In the world of used clothing and textile collection and processing, 2022 has started pretty much where 2021 left off. Market values continue to remain steady although still somewhat depressed.
Demand from main markets in Africa, Europe and Asia have remained reasonably good in terms of the quantity they want but importers throughout Africa are continually trying to push down the price they pay for clothing. This is against the backdrop of the continuing high costs of obtaining containers and the routine delays that we have come to expect in the last few years.
It is not uncommon for wholesalers in recipient countries to complain with great gusto about the quality of goods they are shipping into their countries, even if the clothing they have bought has been highly sorted before being put up for sale. They do this as a means of trying to barter down the prices.
Despite all this, they still routinely go back to the same supplier for their next order, knowing they can rely on them to supply them with the quality of goods they need.
Honesty is best
It is important that suppliers understand they have a role to play in being open about their costs, explaining why it can be difficult to bring down their prices and trying to ensure their wholesale customers they are paying a fair and competitive price for their clothing and textile items.
I would like to see a future where businesses are more honest with each other as this is more conducive to a long-term and prosperous business relationship. Suppliers and wholesalers don’t want to make trading conditions difficult for each other. Considerate negotiations on prices are far more likely to result in a win-win situation that both parties can be satisfied with.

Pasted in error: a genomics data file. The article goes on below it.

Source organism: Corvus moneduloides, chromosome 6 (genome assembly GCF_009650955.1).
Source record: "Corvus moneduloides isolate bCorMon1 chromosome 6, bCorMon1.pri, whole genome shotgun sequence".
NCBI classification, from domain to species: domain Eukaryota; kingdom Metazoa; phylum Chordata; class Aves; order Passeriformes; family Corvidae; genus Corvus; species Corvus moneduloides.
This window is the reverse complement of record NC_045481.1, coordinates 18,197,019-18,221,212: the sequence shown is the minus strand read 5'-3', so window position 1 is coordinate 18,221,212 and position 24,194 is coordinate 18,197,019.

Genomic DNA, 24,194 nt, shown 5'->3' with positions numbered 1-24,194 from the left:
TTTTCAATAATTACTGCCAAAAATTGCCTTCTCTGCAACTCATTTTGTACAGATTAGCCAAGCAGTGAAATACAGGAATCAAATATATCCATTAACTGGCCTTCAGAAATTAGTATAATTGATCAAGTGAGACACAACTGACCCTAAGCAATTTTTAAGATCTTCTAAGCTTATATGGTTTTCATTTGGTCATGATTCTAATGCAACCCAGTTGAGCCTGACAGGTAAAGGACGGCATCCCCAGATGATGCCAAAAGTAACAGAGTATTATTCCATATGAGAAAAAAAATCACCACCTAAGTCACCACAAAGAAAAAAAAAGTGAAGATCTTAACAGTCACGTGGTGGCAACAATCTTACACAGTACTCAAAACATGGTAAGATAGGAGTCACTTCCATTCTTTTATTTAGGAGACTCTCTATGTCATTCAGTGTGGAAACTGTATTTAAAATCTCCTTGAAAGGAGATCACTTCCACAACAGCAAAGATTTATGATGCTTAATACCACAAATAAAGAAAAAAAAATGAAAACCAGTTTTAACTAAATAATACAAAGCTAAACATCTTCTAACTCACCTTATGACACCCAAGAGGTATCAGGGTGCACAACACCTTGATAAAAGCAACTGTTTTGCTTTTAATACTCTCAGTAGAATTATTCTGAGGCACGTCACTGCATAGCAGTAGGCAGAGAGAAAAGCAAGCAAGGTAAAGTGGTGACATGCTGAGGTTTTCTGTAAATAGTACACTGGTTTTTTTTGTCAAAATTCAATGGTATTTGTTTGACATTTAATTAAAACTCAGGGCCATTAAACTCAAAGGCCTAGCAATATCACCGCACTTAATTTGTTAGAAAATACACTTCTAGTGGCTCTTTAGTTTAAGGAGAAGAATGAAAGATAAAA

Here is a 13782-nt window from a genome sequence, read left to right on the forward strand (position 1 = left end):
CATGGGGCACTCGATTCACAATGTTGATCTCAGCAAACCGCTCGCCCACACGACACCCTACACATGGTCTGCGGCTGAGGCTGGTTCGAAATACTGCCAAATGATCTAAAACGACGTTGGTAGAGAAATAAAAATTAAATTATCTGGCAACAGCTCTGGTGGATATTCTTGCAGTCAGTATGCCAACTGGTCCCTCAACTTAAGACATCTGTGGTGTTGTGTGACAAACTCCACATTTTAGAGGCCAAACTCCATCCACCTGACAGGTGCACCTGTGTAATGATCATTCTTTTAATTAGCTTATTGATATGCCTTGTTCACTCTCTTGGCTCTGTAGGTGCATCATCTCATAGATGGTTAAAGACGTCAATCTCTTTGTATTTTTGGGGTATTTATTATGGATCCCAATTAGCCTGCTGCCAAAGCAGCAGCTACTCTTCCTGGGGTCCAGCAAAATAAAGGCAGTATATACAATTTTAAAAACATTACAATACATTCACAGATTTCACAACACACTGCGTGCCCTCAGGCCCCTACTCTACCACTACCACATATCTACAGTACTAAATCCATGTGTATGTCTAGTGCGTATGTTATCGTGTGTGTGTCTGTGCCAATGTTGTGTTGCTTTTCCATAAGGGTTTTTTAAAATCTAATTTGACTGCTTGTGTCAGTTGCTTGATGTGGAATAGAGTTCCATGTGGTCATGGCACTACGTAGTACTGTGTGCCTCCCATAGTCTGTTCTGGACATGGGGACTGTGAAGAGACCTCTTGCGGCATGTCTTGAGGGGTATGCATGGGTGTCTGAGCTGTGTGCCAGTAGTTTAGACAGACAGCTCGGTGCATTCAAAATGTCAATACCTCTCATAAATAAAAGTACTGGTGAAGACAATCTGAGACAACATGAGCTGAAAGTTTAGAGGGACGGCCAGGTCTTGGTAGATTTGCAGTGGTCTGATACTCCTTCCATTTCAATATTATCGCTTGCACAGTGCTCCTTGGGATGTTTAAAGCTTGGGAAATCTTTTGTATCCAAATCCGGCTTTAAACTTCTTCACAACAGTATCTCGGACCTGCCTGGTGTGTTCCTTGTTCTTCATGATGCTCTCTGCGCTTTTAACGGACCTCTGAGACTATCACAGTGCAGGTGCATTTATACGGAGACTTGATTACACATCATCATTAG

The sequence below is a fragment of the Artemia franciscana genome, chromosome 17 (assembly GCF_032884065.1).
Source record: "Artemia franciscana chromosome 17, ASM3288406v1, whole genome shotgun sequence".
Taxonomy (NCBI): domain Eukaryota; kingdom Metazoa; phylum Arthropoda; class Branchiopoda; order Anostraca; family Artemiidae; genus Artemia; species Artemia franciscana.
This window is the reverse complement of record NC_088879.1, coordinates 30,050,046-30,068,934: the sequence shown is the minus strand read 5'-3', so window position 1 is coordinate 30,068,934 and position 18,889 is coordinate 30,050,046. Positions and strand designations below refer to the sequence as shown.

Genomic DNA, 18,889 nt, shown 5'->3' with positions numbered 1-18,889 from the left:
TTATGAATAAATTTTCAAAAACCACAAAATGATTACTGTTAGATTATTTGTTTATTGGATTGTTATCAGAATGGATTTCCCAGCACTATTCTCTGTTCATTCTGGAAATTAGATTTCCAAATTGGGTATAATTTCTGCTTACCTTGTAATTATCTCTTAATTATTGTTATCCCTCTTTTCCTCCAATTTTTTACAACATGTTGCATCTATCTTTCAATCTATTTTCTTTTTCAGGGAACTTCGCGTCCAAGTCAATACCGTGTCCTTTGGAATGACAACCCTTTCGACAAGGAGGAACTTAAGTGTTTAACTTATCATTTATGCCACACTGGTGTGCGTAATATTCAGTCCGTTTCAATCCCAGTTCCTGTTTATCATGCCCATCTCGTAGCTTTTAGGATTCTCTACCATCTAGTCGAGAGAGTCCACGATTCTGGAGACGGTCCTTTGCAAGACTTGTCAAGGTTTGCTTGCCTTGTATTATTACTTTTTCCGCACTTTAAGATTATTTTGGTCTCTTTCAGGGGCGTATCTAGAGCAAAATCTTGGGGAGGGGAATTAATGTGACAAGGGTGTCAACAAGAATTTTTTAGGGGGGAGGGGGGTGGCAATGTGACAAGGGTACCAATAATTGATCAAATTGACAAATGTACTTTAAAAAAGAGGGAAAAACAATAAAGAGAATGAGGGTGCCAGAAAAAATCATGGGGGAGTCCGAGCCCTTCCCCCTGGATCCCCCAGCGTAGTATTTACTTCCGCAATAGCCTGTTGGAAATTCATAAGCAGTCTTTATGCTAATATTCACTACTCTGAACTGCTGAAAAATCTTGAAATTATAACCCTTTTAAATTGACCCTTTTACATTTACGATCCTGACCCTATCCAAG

What we are almost certainly likely to see over the forthcoming months and throughout 2022 are notable developments in the areas of policy. These could present both opportunities and barriers for the textile recycling industry.
On 1 January 2022, Sweden became only the second country in the world to introduce extended producer responsibility (EPR) on clothing and textiles. France, which was the first, has also introduced a ban on fashion retailers landfilling or burning new stock that remains unsold. This could mean additional flows of clothing from fashion retailers entering the used clothing market.
Read the full textiles update in the upcoming issue of Recycling International.
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